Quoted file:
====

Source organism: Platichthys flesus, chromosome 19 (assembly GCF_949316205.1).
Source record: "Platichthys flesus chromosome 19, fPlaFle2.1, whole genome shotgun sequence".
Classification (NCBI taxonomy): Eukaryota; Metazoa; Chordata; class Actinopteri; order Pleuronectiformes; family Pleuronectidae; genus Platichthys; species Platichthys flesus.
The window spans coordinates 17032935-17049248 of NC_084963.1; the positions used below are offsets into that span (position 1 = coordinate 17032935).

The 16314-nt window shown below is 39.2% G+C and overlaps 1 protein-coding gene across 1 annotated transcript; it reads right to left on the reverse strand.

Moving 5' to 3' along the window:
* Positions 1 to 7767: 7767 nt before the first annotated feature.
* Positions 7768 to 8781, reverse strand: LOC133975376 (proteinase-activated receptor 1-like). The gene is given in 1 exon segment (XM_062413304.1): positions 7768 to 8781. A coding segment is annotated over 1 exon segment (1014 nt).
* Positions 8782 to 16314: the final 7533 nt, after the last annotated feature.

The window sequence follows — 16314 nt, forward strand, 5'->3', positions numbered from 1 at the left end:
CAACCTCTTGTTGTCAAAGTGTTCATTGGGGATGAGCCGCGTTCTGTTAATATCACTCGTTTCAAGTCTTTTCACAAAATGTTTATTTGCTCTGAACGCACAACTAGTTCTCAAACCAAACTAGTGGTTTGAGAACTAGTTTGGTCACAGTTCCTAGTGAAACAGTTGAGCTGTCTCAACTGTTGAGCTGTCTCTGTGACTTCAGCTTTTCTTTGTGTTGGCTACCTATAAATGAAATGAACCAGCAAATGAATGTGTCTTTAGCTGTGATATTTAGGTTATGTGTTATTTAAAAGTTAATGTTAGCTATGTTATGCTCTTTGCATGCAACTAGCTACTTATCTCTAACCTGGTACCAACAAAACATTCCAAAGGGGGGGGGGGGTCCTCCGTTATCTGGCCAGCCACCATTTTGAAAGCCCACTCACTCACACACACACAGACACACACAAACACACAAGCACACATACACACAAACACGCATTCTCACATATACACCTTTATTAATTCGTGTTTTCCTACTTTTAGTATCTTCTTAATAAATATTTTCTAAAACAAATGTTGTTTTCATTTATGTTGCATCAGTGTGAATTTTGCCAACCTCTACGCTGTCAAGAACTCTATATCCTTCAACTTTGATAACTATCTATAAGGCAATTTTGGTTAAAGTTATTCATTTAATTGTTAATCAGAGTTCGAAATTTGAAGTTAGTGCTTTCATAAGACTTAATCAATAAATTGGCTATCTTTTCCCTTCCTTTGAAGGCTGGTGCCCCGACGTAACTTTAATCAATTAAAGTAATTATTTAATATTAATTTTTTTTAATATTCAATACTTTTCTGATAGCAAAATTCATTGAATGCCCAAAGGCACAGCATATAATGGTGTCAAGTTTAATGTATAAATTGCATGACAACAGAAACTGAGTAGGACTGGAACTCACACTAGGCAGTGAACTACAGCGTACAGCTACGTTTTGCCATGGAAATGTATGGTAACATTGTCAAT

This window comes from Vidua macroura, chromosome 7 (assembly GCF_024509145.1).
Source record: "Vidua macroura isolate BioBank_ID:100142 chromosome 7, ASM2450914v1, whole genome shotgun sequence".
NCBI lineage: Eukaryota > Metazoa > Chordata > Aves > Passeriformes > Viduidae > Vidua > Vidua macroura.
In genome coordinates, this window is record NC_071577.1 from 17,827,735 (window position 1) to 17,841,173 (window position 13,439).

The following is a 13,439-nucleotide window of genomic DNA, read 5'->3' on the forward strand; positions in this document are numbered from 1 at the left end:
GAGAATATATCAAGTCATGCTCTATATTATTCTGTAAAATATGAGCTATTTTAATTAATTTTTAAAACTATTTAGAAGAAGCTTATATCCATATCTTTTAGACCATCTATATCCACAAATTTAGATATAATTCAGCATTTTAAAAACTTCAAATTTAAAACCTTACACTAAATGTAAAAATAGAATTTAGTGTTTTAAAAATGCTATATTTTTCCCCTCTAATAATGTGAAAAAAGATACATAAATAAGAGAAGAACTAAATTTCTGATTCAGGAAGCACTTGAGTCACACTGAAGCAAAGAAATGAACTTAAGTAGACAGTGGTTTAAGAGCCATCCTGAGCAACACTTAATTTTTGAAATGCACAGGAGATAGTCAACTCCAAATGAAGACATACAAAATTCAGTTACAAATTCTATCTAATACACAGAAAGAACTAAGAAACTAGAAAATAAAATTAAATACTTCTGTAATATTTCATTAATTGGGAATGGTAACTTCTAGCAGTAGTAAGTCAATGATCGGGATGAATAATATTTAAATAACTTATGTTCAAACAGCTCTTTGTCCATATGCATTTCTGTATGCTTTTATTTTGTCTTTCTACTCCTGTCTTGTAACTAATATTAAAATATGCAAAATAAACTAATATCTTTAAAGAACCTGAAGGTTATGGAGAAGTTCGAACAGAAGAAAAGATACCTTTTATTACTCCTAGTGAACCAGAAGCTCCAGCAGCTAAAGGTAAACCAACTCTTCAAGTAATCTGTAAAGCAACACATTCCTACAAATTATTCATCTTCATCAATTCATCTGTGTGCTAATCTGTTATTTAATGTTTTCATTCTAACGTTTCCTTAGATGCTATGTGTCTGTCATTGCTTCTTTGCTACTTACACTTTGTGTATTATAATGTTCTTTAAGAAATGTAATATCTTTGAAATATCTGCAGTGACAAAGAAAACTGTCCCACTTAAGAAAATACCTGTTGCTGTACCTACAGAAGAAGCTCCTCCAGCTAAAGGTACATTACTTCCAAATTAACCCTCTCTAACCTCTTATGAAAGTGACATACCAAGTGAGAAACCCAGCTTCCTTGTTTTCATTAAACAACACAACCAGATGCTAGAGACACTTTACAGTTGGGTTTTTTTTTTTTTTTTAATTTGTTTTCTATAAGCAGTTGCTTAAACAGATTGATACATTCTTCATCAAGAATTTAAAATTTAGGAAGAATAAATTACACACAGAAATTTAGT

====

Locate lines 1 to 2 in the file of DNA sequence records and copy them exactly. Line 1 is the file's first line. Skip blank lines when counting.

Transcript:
Source organism: Platichthys flesus, chromosome 19 (assembly GCF_949316205.1).
Source record: "Platichthys flesus chromosome 19, fPlaFle2.1, whole genome shotgun sequence".